Women need to be prepared for unique challenges and considerations as they plan for retirement, regardless of their age.
A key to approaching this period of life with confidence is to have a comprehensive financial plan in place. A plan will help you clearly identify near- and long-term goals, consider the financial challenges associated with living a long life that could extend to your 90’s or even beyond, and account for the potential of unexpected events.
Here are five things to keep in mind as you begin the planning process.
1. Know your goals and milestones
When asked to prioritize their planning goals, the number one concern for women is to have enough money for retirement.1
Given increasing life expectancies and a variety of financial challenges, this requires planning and preparation.
Consider how the following will impact your retirement:
- Your current and projected future income, spending habits, and your short- and long-term goals
- Your interests, with whom you’ll spend your retirement and where you’d like to live
- The realities of a longer life expectancy and other financial challenges
2. Take advantage of the power of investing
A key to achieving a financially successful retirement is to start saving. The reason is simple – the power of compound interest. The longer your money can grow, the more money you can accumulate before you retire. The good news is women tend to hold their investments for longer periods than men, which can help grow wealth over time.2
When investing, it’s important to determine a risk tolerance profile that aligns with your age and time horizon. This will help guide your personalized investment plan with an asset allocation strategy – a combination of stocks, bonds and cash investments – designed to work for you over the long term. As you close in on retirement, you may want to adjust your allocations to account for changing circumstances.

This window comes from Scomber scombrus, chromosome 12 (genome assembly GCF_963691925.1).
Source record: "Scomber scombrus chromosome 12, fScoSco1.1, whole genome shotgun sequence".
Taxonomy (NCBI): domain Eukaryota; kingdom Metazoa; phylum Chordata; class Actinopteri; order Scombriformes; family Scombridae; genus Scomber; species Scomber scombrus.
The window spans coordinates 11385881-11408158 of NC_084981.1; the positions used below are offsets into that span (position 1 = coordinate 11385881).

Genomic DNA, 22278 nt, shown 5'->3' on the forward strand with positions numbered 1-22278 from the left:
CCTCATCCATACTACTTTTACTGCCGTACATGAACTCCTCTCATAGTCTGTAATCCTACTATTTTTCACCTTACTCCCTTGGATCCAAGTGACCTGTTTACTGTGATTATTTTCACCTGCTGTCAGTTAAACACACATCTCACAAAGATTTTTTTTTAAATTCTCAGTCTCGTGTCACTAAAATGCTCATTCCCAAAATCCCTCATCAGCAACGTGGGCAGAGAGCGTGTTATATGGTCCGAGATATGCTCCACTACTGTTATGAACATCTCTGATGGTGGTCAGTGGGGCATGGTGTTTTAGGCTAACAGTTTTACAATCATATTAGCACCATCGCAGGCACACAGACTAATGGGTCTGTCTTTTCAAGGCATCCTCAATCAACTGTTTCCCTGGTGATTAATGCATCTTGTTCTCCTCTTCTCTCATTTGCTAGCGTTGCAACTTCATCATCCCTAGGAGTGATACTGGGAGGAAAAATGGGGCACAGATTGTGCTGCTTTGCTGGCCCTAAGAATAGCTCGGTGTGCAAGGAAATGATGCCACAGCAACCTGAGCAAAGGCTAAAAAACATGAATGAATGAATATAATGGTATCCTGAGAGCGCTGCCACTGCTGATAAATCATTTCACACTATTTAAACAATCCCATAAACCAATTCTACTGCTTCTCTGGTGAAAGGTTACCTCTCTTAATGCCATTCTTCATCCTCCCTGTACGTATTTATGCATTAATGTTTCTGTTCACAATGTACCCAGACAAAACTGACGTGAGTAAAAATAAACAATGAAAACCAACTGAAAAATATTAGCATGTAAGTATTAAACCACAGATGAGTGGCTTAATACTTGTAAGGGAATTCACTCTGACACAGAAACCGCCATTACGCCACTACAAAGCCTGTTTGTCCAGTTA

Here are three investment and savings vehicles to explore before and during retirement:
- Capitalize on the opportunity to save pre-tax dollars in an employer-sponsored workplace plan such as a 401(k). If your employer offers matching contributions, try to defer enough income into the plan to get that full matching amount.
- If you’re self-employed, leverage SEP or SIMPLE plans to save money in a tax-advantaged way for retirement.
- Make regular contributions to IRAs or other tax-advantaged savings vehicles to help supplement your income in retirement.
Keep in mind that asset allocation does not ensure a profit or protect against a loss.
3. Plan your estate
An issue that’s easily overlooked is making sure you have estate documents in order. A financial plan is only complete when you prepare not just for the distribution of your assets after your death, but for the possibility of an untimely death, disability or illness.
Written wills, powers of attorney and healthcare directives should be drafted by your attorney and kept current. If other life changes occur, such as the end of a marriage or the death of a spouse, be sure you’re closely involved in any consequential financial decisions that need to be made.
If you find yourself in one of these difficult situations, don’t be afraid to lean on your network of friends and family for advice and support.
A key to approaching this period of life with confidence is to have a comprehensive financial plan in place.
4. Build a retirement “paycheck”